Technology is letting scientists discover and monitor species of plants, animals and insects without ever leaving their office. New species have been discovered by scientists using Google Earth and there are apps out now that let citizen scientist upload geo-tagged photos of plants and animals for classification. Now, there's been another great natural discovery thanks to technology. An entomologist browsing Flickr photos stumbled upon a never-before-classified species of lacewing.
Shaun Winterton saw a photo taken by Guek Hock Ping in Malaysia of a lacewing perched on a leaf. Winterton knew that the lacewing was different than any he had studied. He contacted Guek to see if he had captured the insect, but he hadn't, since to him it was just a neat-looking bug he saw while on a hike. But Guek traveled back to the same spot a year later and was able to capture one of the insects and get it to Winterton for examination.
Winterton sent it to Steve Brooks at the Natural History Museum of London who not only confirmed that it was a new species, but found a matching specimen on file at the museum that no one had ever classified.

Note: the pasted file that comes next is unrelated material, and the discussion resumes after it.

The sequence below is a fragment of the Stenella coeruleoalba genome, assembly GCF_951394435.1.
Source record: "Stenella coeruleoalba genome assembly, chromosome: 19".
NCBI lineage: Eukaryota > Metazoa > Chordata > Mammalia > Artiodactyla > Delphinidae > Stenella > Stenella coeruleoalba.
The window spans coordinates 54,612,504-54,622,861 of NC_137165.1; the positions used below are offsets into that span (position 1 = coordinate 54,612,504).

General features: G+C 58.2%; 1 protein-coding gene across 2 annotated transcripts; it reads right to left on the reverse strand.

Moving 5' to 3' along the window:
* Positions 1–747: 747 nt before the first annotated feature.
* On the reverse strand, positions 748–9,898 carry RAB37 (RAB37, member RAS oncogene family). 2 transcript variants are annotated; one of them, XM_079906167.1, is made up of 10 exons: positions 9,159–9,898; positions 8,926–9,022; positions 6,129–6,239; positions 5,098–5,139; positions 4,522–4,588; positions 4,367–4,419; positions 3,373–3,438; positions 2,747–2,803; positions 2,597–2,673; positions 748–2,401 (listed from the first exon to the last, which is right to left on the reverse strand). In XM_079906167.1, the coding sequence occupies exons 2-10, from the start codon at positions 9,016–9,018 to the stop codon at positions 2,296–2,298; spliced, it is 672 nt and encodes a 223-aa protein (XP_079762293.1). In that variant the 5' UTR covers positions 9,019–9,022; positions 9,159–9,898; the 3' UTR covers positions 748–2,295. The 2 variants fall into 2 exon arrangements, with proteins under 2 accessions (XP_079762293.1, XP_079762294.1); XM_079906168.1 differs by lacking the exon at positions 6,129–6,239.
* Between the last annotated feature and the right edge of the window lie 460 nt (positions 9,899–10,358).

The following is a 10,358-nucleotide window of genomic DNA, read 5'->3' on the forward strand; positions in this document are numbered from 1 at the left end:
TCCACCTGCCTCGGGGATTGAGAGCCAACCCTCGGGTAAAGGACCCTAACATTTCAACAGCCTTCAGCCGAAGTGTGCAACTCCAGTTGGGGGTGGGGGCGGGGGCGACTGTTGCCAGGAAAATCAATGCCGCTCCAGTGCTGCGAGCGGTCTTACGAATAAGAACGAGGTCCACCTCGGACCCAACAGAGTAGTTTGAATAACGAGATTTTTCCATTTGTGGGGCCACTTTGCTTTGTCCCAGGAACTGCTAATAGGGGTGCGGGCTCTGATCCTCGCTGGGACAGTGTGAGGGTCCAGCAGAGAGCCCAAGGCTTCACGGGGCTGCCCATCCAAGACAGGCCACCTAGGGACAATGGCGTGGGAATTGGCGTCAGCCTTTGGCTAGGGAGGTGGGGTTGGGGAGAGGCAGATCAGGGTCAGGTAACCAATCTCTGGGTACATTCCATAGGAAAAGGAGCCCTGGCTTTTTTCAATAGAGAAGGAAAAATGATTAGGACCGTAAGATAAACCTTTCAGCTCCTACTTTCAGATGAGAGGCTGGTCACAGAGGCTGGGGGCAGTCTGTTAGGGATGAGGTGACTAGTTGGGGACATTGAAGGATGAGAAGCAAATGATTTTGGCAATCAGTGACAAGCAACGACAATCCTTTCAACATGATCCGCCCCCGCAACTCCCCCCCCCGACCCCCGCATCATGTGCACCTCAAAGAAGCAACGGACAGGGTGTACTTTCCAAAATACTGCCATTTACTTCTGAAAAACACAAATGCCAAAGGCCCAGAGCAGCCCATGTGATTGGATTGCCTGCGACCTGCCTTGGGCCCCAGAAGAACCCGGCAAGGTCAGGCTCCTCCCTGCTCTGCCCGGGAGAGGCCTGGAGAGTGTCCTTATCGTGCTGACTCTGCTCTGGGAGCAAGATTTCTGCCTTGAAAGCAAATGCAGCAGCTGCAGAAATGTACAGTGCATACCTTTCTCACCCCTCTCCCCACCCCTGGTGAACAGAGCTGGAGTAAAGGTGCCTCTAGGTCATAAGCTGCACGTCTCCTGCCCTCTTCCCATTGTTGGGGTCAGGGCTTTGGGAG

Winterton, Brooks and Guek worked together to write a paper on the lacewing's discovery, naming it Semachrysa jade and, adding to the digital nature of this discovery, they collaborated remotely from three different continents using Google Docs.
Winterton thinks this way of discovering new species -- through crowd-sourced images and info via the computers in our offices and livingroom -- will become more common. He told NPR, "There's thousands of images a minute uploaded on Flickr. I think there are many more discoveries forthcoming, particularly as more people are getting out into the field."